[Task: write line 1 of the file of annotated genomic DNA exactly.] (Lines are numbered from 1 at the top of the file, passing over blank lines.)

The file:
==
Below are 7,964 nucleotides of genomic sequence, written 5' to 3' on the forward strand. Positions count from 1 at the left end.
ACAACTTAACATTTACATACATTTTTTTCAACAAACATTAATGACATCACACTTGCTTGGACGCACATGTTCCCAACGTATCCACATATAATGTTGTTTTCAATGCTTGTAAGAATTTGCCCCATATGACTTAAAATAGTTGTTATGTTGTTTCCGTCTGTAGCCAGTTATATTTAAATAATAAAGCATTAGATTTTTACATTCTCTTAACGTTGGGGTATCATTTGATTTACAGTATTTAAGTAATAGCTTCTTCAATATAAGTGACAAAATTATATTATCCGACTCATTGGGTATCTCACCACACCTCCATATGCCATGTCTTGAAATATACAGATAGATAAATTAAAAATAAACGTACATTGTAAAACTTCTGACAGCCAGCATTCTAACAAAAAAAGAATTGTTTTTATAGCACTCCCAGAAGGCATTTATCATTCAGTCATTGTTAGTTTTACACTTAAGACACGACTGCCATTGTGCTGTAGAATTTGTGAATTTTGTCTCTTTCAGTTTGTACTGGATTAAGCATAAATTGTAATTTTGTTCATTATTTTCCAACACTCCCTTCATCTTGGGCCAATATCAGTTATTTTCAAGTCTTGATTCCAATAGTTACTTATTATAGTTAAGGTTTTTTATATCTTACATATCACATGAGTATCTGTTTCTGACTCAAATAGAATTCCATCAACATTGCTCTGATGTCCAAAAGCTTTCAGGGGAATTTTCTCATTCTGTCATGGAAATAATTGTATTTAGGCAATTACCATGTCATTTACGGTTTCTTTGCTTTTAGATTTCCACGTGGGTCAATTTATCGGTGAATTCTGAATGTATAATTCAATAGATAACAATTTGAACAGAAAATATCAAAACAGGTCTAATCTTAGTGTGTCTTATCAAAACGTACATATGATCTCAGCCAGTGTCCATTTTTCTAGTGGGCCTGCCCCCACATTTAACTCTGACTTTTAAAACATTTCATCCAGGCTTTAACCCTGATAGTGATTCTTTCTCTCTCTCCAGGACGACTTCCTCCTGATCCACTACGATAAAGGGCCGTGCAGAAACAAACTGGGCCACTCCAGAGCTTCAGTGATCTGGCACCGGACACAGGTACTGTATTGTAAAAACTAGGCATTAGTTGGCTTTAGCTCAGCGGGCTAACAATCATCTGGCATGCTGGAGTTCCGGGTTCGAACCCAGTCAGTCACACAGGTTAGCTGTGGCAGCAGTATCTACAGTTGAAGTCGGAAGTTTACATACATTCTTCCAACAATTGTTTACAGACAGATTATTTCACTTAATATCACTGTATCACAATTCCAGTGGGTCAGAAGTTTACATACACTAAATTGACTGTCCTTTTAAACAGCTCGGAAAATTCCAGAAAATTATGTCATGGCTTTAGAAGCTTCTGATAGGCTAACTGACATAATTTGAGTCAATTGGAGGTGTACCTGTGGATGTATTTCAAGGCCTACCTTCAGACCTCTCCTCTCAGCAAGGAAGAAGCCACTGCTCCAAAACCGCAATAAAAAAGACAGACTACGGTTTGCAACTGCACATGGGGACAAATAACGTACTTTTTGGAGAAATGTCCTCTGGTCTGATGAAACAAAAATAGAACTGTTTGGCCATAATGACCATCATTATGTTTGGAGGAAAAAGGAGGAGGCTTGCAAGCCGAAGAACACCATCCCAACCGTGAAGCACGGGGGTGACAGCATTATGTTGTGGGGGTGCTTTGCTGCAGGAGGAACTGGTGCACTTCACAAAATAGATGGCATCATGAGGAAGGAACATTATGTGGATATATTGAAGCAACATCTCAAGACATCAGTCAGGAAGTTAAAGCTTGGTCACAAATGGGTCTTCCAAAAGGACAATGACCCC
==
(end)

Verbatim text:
Below are 7,964 nucleotides of genomic sequence, written 5' to 3' on the forward strand. Positions count from 1 at the left end.